Sanibel Sea School Blog

Learning Continues at Sanibel Sea School

August 10, 2022

It’s been a growth-filled summer at Sanibel Sea School. Read below for some highlights over the season, including pollinator scavenger hunts, flower dissections, and a camp focused on empowering young women, who camped on an uninhabited island. 

Sea School campers learn about pollination

Kids walking on boardwalk

From Aug. 1 to 5, Sanibel Sea School held its last Bailey Homestead Preserve-based summer camp, which focused on celebrating pollinators. Pollination, the process of moving genetic material from one flowering plant to another, leads to the creation of seeds and fruit, making it an essential process for plants, wildlife, and people. More than 80% of plants require pollinators, like coffee, almonds, bananas, avocados, and more. Pollination even occurs in the marine environment with seagrasses.

Sea School campers learned all about the pollination process and the creatures we have to thank for most of the food we eat — like bees, birds, bats, and other insects. We explored both land and sea to find as many pollinators as we could. Campers went on a scavenger hunt throughout SCCFs Native Landscapes & Garden Center, snorkeled in the seagrass, and even explored the Shipley Trail on a night walk.

“The highlight of the week was the night walk, when we set up a white sheet with lights to attract nighttime pollinators like moths,” said Marine Science Educator Kimberly Bouwkamp. “I especially enjoy experiences like this where everyone is nervously excited. Being out in nature at night is totally different, and for our some of our campers, it’s their first time doing so. It’s fun to watch their reactions to new sounds, smells, and creatures.”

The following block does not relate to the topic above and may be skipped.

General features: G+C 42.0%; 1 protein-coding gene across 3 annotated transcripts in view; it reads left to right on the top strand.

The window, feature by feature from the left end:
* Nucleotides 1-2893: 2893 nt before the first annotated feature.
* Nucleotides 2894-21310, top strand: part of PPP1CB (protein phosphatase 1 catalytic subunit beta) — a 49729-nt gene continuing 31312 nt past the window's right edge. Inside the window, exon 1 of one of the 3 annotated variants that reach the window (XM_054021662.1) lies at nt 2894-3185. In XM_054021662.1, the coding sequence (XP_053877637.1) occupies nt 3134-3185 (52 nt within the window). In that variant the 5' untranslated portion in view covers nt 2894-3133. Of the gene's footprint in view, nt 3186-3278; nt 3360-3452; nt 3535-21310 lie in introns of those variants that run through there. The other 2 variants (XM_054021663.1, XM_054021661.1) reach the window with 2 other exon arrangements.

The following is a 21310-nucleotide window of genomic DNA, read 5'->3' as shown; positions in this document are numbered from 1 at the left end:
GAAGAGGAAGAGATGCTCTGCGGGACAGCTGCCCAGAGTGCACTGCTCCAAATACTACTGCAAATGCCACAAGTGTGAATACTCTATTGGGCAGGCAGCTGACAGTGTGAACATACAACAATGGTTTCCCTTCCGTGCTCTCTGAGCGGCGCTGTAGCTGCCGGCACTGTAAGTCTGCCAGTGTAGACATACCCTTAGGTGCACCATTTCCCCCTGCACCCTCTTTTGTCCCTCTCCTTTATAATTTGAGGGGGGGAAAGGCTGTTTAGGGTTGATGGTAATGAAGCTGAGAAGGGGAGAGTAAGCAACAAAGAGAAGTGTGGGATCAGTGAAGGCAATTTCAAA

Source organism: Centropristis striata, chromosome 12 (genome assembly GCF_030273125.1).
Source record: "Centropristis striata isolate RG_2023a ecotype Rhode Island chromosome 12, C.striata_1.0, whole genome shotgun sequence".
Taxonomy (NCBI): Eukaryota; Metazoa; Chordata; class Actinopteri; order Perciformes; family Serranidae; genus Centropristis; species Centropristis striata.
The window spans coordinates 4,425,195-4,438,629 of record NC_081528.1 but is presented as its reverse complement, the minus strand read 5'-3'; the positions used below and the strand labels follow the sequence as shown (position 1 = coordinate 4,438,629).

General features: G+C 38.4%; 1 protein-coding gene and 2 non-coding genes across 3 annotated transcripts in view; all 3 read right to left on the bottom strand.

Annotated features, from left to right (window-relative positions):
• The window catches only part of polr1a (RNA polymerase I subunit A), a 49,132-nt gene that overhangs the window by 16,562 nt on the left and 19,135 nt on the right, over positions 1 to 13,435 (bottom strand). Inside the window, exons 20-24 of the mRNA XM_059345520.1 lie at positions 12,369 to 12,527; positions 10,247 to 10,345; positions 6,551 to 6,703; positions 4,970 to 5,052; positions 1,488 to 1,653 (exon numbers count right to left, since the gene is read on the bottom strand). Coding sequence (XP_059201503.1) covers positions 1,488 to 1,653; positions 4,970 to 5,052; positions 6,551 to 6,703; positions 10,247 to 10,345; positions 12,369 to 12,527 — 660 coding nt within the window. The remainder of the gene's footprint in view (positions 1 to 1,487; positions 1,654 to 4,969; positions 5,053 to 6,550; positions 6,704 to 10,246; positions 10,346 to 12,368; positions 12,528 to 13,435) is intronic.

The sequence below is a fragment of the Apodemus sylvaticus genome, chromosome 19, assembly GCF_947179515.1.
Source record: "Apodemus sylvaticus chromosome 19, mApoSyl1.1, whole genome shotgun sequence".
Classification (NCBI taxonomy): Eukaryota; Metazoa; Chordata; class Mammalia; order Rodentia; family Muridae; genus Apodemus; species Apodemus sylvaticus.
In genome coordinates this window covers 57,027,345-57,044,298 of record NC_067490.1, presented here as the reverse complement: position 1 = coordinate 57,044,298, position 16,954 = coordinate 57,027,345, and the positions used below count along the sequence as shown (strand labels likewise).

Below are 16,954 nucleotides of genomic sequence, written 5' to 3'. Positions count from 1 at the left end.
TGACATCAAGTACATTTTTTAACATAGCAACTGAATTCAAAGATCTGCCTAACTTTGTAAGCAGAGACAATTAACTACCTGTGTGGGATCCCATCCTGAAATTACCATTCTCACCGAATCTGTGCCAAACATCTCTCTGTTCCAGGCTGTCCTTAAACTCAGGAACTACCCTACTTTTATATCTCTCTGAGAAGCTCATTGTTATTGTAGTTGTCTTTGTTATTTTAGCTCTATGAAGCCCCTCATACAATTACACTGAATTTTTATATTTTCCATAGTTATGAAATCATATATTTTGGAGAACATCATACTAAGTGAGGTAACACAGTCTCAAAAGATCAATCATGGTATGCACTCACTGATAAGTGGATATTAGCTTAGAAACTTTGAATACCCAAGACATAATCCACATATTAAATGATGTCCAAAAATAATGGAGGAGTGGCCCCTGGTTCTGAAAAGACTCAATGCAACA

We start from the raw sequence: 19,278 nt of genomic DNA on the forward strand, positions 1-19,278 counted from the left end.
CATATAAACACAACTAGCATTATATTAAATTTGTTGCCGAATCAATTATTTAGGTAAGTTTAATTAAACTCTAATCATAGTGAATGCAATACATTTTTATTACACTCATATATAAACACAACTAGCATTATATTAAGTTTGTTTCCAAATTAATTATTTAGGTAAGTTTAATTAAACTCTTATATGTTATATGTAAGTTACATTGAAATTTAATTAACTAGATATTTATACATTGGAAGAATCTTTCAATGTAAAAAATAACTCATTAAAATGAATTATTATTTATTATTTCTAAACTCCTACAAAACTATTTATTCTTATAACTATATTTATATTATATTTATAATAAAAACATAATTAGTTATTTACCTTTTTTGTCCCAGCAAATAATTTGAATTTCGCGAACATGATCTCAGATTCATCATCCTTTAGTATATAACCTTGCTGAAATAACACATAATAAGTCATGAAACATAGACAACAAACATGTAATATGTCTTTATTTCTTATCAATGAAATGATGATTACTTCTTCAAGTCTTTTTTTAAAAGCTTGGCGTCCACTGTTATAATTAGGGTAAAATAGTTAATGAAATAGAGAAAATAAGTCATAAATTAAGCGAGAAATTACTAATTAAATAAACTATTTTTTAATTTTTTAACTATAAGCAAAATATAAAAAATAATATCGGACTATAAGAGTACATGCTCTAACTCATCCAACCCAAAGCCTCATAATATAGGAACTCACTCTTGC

Campers played hands-on games to gain a better understanding of how pollen is passed, conducted a flower dissection, and made tie dye in the shape of a bullseye to demonstrate how some insects see flowers. And there was plenty of swimming and surfing in the Gulf, of course.

Each week, camp ends with a surf paddle race on Friday morning. Campers spend the week honing their paddling skills in surf teams and then put them to the test in a relay race. The Purple Pollinators won the surf paddle race and were the last team of the summer to place their surf bracelet on the coveted Golden Conch surf paddle trophy at the Bailey Homestead campus.

Sanibel Sea School will offer summer camps at their Flagship campus on Periwinkle Way through the end of August.

Seven New Ocean Warriors Conquer Sanibel Sea School’s Wahine Toa Week

Image of children paddling on water

Earlier this summer, seven female teenagers participated in Sanibel Sea School’s Wahine Toa Week, an annual all-women paddling and survival week led by only female staff. “Wahine toa” is a phrase with Polynesian roots that translates to “woman warrior” or “female surfer.” Participants embodied this phrase through a week of paddling, orienteering, and camping overnight on an uninhabited island.

“This camp empowers women by pushing their physical limits and teaching them important life skills,” said camp leader Kimberly Bouwkamp.

Each day was purposely crafted to prepare them for Thursday’s overnight on an uninhabited island and strengthen their confidence in paddling. Campers explored Sanibel via stand-up paddleboard, perfected their strokes, learned how to navigate using maps and compasses, and got certified in CPR and First Aid through the Sanibel Fire Station and the American Heart Association. This week was a skill-builder, indeed.

On Thursday afternoon, it was finally time to put their new paddling skills to the test, despite the windy conditions. They were ready for anything — and the elements were not going to hold them back. The girls shared ready-to-eat meals, built a fire for roasting smores, soaked up the colorful sunset, and enjoyed some group bonding while being immersed in nature. The next morning, campers made their way to the Sanibel Causeway for breakfast, and then continued on the epic paddle to Fort Myers Beach. The wind was in their favor this time, and better yet, a large spotted eagle ray (Aetobatus narinari) cruised by their boards for part of the journey. The last stop of the day was well-deserved lunch to wrap up the week. Congratulations to all the Wahine Toa Week participants.

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